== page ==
Your Chances of Identity Theft are about 100%
I am an optimist about most things. There are a few things that meet the exception. For instance, I don't have high hopes of the Cowboys coming out with anything more than a mediocre season even though they beat the Saints. I am very pessimistic when it comes to identity theft. However, I am hopeful if people realize the odds of it happening and take the necessary steps. I will get to that.
Marriott announced that 500 million customers in their database have had their information compromised. When you start adding up the numbers of compromised consumer files and start comparing it to the total population, your odds are pretty good that you are positioned for identity theft of some kind. Yet, most people act as if that is not the case. Marriott announced the following:
Among the information stolen on many of the guests includes a combination of name, mailing address, phone number, email address, passport number, Starwood Preferred Guest account information, date of birth, gender, arrival and departure information, reservation date, and communication preferences.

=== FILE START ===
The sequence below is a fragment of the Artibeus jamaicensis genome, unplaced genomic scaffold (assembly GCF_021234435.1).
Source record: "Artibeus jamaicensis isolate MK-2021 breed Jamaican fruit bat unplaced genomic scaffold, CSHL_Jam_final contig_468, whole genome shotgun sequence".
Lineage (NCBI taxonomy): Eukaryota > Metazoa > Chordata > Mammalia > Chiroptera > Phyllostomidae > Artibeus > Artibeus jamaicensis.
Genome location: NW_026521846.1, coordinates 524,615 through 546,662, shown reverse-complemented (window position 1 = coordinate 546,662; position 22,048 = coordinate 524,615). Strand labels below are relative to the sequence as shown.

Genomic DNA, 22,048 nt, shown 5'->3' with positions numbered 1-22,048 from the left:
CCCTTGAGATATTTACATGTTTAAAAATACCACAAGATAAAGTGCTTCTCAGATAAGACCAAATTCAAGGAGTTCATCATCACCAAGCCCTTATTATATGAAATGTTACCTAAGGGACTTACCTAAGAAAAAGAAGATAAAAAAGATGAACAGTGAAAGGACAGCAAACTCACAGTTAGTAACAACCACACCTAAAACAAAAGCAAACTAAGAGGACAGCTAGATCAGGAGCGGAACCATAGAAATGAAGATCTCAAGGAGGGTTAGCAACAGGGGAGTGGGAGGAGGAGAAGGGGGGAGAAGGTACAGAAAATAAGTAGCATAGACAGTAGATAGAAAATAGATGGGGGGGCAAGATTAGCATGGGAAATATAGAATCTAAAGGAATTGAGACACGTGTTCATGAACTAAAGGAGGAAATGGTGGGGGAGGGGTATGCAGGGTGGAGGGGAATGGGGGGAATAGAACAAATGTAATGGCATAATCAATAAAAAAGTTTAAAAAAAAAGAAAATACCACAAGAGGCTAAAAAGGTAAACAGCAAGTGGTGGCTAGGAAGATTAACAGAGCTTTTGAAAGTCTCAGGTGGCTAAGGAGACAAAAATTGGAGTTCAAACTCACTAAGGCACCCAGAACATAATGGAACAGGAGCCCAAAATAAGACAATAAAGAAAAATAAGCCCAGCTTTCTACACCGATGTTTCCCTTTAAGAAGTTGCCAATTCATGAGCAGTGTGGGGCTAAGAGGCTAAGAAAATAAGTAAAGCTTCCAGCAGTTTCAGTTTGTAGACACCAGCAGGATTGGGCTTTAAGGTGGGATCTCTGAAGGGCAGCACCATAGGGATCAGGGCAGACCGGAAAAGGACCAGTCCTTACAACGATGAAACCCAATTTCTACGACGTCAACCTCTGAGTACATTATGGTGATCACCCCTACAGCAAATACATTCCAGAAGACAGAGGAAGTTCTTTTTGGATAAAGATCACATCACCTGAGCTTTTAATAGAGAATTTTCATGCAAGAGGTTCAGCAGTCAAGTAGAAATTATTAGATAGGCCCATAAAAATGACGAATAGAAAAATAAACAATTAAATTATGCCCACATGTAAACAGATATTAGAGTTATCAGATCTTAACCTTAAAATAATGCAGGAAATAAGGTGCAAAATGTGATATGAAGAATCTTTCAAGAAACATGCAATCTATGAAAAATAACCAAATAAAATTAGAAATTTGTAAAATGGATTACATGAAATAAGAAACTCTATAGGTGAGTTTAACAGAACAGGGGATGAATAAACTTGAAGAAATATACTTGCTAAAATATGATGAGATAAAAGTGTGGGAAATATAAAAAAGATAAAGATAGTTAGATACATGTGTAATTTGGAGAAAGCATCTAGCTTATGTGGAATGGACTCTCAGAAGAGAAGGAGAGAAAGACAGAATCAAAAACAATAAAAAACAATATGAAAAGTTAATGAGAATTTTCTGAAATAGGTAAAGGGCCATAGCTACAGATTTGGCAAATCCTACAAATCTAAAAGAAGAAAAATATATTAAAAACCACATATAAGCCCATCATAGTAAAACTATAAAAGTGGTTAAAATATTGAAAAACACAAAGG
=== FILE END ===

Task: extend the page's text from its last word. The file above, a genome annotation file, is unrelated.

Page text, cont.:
Payment information may also have been accessed on some guests.
My favorite part of the press release is that payment information "may" also have been accessed (read/stolen). I am sure the thieves were able to get payment information. The spin of these companies is ridiculous. I also get that the spin is necessary. I also don't fault companies. Hacking is a real problem even for the companies that are doing everything possible to protect their customers information. Remember, this is a PR nightmare for any major company. They are going to "Wordsmith" the delivery of bad news and put it in the best light as possible. In reality, you can't spin this type of news.
As I said, the hope comes from the levels of protection that are available and no I am talking about LifeLock. Consider these steps:
Take advantage of the new free access to security freezes. You can lock up your credit reports where no one but you can access the data.
Don't give out personal information when approached by email, text, phone call, etc..
Stop using your debit card and switch to a credit card for payment (if you can). Credit cards have 100% fraud protection. Debit cards have limitations plus they are connected obviously to your bank accounts.
Make it a habit of checking your statements at least monthly for unauthorized charges.
Just be aware and careful - that is 90% of the battle.
Identity theft and hacking are big problems... a big problem. Yet, there are steps you can take which is something to be optimistic about.